Background: Chronically abnormal intraocular pressure (IOP) may follow surgery for proliferative vitreoretinopathy (PVR), using either long-acting gas or silicone oil tamponade. Its prevalence and clinical significance are unclear.
Methods: In the Silicone Study, 241 eyes with severe (> or = C-3) PVR were treated with vitrectomy, randomized to perfluoropropane gas (C3F8) or silicone oil, and followed for 6 months or longer. Chronic IOP abnormalities, based on findings at two consecutive or any three postoperative visits, were defined as (1) low IOP (hypotony), 5 mmHg or less, or (2) elevated IOP, more than 25 mmHg.
Results: Eleven (5%) eyes had chronically elevated IOP and 58 (24%) had chronic hypotony. Chronically elevated IOP was more prevalent in eyes randomized to silicone oil than in those randomized to C3F8 gas (8% versus 2%; P < 0.05). Chronic hypotony was (1) more prevalent in eyes randomized to C3F8 gas than in those randomized to silicone oil (31% versus 18%; P < 0.05); (2) more prevalent in eyes with anatomic failure (48% versus 16%; P < 0.01); and (3) correlated with poor postoperative vision (P < 0.0001), corneal opacity (P < 0.001), and retinal detachment (P < 0.001). Factors prognostic of chronic hyotony included preoperative hypotony (P < 0.01), diffuse contraction of the retina anterior to the equator (P < 0.01), rubeosis (P = 0.02), and large retinal breaks (P = 0.02). In a multivariate analysis, diffuse contraction of the retina anterior to the equator remained an independent factor prognostic of chronic hypotony (odds ratio = 4.2), regardless of whether the retina was attached postoperatively.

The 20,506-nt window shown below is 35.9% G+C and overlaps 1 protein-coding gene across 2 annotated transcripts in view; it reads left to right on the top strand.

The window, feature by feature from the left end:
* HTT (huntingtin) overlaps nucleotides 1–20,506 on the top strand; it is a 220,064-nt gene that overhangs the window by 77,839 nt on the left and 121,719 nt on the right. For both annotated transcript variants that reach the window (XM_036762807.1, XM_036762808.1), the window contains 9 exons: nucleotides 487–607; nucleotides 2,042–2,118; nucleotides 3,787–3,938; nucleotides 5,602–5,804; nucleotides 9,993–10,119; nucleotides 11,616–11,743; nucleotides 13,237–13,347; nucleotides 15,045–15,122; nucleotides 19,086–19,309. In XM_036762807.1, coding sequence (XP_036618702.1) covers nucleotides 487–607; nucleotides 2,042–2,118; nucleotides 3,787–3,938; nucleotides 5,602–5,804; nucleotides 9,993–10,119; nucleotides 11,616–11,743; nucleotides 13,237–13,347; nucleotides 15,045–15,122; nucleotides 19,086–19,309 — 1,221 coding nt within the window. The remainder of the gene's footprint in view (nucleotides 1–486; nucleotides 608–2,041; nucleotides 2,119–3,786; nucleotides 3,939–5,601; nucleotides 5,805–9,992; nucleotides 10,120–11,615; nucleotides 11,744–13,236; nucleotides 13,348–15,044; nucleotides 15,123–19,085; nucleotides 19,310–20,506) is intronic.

Conclusion: Intraocular pressure abnormalities are a common postoperative complication in eyes with PVR, and may occur with either C3F8 gas or with silicone oil. The presence of diffuse contraction of the retina anterior to the equator should alert the vitrectomy surgeon that the eye is likely to be hypotonus postoperatively.